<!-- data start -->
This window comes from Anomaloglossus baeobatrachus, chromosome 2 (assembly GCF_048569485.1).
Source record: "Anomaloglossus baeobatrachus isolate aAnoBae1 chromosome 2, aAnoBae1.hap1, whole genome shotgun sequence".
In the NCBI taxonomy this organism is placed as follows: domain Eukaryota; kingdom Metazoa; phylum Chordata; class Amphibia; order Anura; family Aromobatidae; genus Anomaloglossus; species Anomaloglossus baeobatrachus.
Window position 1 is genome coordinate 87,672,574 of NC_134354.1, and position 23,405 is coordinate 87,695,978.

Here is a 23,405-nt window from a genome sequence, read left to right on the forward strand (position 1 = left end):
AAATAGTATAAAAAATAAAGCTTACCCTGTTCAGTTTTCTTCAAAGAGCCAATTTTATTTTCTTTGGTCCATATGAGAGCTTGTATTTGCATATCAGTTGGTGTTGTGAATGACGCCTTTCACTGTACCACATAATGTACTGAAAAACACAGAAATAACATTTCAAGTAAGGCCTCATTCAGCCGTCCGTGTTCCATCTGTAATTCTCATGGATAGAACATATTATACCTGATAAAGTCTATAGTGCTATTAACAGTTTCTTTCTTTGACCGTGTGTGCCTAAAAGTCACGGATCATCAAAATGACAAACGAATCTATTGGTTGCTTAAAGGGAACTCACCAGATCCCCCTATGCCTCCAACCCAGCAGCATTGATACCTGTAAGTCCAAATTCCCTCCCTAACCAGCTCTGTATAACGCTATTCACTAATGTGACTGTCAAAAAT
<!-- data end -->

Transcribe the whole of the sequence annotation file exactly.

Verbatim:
This window comes from Anomaloglossus baeobatrachus, chromosome 2 (assembly GCF_048569485.1).
Source record: "Anomaloglossus baeobatrachus isolate aAnoBae1 chromosome 2, aAnoBae1.hap1, whole genome shotgun sequence".
In the NCBI taxonomy this organism is placed as follows: domain Eukaryota; kingdom Metazoa; phylum Chordata; class Amphibia; order Anura; family Aromobatidae; genus Anomaloglossus; species Anomaloglossus baeobatrachus.
Window position 1 is genome coordinate 87,672,574 of NC_134354.1, and position 23,405 is coordinate 87,695,978.

Here is a 23,405-nt window from a genome sequence, read left to right on the forward strand (position 1 = left end):
AAATAGTATAAAAAATAAAGCTTACCCTGTTCAGTTTTCTTCAAAGAGCCAATTTTATTTTCTTTGGTCCATATGAGAGCTTGTATTTGCATATCAGTTGGTGTTGTGAATGACGCCTTTCACTGTACCACATAATGTACTGAAAAACACAGAAATAACATTTCAAGTAAGGCCTCATTCAGCCGTCCGTGTTCCATCTGTAATTCTCATGGATAGAACATATTATACCTGATAAAGTCTATAGTGCTATTAACAGTTTCTTTCTTTGACCGTGTGTGCCTAAAAGTCACGGATCATCAAAATGACAAACGAATCTATTGGTTGCTTAAAGGGAACTCACCAGATCCCCCTATGCCTCCAACCCAGCAGCATTGATACCTGTAAGTCCAAATTCCCTCCCTAACCAGCTCTGTATAACGCTATTCACTAATGTGACTGTCAAAAAT